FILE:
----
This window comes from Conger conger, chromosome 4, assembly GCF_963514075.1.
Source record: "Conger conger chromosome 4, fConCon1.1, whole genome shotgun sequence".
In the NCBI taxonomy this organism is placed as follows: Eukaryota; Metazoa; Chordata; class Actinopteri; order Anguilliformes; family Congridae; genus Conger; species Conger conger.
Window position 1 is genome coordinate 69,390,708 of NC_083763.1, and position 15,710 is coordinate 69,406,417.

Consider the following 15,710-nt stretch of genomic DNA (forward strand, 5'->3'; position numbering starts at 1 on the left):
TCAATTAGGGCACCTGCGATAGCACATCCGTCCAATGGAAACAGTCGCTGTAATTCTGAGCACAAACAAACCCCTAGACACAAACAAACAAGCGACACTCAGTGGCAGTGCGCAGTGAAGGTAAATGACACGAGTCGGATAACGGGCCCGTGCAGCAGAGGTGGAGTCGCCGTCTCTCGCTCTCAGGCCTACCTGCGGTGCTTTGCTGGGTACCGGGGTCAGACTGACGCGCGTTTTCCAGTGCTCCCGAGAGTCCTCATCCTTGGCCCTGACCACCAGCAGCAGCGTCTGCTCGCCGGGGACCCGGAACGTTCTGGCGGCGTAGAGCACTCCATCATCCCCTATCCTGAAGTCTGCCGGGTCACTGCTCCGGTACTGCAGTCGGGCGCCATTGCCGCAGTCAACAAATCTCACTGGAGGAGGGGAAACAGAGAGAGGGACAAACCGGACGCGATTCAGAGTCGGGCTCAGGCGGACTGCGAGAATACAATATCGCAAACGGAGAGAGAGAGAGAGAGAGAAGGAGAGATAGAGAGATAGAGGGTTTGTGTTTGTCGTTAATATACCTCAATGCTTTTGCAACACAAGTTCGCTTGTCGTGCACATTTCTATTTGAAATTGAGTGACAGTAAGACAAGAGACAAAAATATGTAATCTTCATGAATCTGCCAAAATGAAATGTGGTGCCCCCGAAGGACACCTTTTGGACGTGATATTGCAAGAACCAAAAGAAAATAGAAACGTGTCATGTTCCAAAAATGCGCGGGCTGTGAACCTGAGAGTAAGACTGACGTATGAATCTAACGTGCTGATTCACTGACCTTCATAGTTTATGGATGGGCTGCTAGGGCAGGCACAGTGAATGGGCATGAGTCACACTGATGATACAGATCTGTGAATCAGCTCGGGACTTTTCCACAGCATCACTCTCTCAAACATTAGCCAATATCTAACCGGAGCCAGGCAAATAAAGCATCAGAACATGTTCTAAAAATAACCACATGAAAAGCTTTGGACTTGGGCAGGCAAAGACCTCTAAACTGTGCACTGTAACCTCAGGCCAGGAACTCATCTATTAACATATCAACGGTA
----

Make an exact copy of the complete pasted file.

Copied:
This window comes from Conger conger, chromosome 4, assembly GCF_963514075.1.
Source record: "Conger conger chromosome 4, fConCon1.1, whole genome shotgun sequence".
In the NCBI taxonomy this organism is placed as follows: Eukaryota; Metazoa; Chordata; class Actinopteri; order Anguilliformes; family Congridae; genus Conger; species Conger conger.
Window position 1 is genome coordinate 69,390,708 of NC_083763.1, and position 15,710 is coordinate 69,406,417.

Consider the following 15,710-nt stretch of genomic DNA (forward strand, 5'->3'; position numbering starts at 1 on the left):
TCAATTAGGGCACCTGCGATAGCACATCCGTCCAATGGAAACAGTCGCTGTAATTCTGAGCACAAACAAACCCCTAGACACAAACAAACAAGCGACACTCAGTGGCAGTGCGCAGTGAAGGTAAATGACACGAGTCGGATAACGGGCCCGTGCAGCAGAGGTGGAGTCGCCGTCTCTCGCTCTCAGGCCTACCTGCGGTGCTTTGCTGGGTACCGGGGTCAGACTGACGCGCGTTTTCCAGTGCTCCCGAGAGTCCTCATCCTTGGCCCTGACCACCAGCAGCAGCGTCTGCTCGCCGGGGACCCGGAACGTTCTGGCGGCGTAGAGCACTCCATCATCCCCTATCCTGAAGTCTGCCGGGTCACTGCTCCGGTACTGCAGTCGGGCGCCATTGCCGCAGTCAACAAATCTCACTGGAGGAGGGGAAACAGAGAGAGGGACAAACCGGACGCGATTCAGAGTCGGGCTCAGGCGGACTGCGAGAATACAATATCGCAAACGGAGAGAGAGAGAGAGAGAGAAGGAGAGATAGAGAGATAGAGGGTTTGTGTTTGTCGTTAATATACCTCAATGCTTTTGCAACACAAGTTCGCTTGTCGTGCACATTTCTATTTGAAATTGAGTGACAGTAAGACAAGAGACAAAAATATGTAATCTTCATGAATCTGCCAAAATGAAATGTGGTGCCCCCGAAGGACACCTTTTGGACGTGATATTGCAAGAACCAAAAGAAAATAGAAACGTGTCATGTTCCAAAAATGCGCGGGCTGTGAACCTGAGAGTAAGACTGACGTATGAATCTAACGTGCTGATTCACTGACCTTCATAGTTTATGGATGGGCTGCTAGGGCAGGCACAGTGAATGGGCATGAGTCACACTGATGATACAGATCTGTGAATCAGCTCGGGACTTTTCCACAGCATCACTCTCTCAAACATTAGCCAATATCTAACCGGAGCCAGGCAAATAAAGCATCAGAACATGTTCTAAAAATAACCACATGAAAAGCTTTGGACTTGGGCAGGCAAAGACCTCTAAACTGTGCACTGTAACCTCAGGCCAGGAACTCATCTATTAACATATCAACGGTA